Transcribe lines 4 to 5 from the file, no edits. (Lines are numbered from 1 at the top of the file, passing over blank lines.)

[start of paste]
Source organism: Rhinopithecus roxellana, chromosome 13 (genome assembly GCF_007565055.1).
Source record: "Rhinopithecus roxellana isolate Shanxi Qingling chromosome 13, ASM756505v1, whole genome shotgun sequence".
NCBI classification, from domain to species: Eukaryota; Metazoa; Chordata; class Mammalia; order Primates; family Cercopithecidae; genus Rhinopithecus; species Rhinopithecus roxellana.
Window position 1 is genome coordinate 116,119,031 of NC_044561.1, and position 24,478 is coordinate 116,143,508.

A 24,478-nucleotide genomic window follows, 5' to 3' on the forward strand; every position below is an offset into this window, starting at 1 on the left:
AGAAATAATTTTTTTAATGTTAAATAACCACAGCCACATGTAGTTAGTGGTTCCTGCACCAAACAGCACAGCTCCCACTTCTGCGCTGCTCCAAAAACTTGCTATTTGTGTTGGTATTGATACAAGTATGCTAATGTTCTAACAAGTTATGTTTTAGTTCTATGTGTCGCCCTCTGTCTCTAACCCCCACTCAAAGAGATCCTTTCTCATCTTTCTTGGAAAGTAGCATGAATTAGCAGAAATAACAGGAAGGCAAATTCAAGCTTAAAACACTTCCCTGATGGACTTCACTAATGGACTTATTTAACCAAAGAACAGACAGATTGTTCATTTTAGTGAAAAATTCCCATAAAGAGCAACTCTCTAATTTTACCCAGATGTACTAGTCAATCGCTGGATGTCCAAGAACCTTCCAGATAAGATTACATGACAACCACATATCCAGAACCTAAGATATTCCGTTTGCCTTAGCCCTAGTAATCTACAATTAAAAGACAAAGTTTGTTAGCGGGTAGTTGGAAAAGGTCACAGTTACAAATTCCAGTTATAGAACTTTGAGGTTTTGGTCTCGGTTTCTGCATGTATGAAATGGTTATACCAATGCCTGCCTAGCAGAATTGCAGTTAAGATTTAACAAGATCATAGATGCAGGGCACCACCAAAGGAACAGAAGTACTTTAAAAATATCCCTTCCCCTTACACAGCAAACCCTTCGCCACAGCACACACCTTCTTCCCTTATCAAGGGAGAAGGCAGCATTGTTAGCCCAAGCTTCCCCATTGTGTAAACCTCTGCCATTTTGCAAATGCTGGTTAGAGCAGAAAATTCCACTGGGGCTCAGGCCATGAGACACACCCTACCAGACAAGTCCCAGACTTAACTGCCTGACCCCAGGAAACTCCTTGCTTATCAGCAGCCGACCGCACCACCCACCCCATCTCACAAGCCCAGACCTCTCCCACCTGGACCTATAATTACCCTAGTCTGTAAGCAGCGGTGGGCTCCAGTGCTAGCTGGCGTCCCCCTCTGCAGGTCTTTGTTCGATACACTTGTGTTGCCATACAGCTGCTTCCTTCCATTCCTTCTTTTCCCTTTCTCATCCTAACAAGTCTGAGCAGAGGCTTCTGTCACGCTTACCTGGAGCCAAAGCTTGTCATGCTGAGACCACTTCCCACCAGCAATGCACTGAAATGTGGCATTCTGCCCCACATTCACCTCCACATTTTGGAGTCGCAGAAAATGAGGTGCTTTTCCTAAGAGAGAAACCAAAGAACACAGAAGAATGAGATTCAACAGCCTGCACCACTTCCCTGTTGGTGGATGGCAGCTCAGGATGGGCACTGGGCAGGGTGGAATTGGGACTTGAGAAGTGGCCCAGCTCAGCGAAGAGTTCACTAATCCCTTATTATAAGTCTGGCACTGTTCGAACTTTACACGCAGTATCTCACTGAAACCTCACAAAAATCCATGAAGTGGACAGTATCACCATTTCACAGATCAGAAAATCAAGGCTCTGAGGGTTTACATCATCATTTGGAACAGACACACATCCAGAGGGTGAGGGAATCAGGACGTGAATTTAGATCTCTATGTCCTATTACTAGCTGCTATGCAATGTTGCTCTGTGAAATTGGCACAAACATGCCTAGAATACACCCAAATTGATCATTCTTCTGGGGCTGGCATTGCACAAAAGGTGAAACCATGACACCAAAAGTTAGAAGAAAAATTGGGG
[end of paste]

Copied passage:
Window position 1 is genome coordinate 116,119,031 of NC_044561.1, and position 24,478 is coordinate 116,143,508.

A 24,478-nucleotide genomic window follows, 5' to 3' on the forward strand; every position below is an offset into this window, starting at 1 on the left: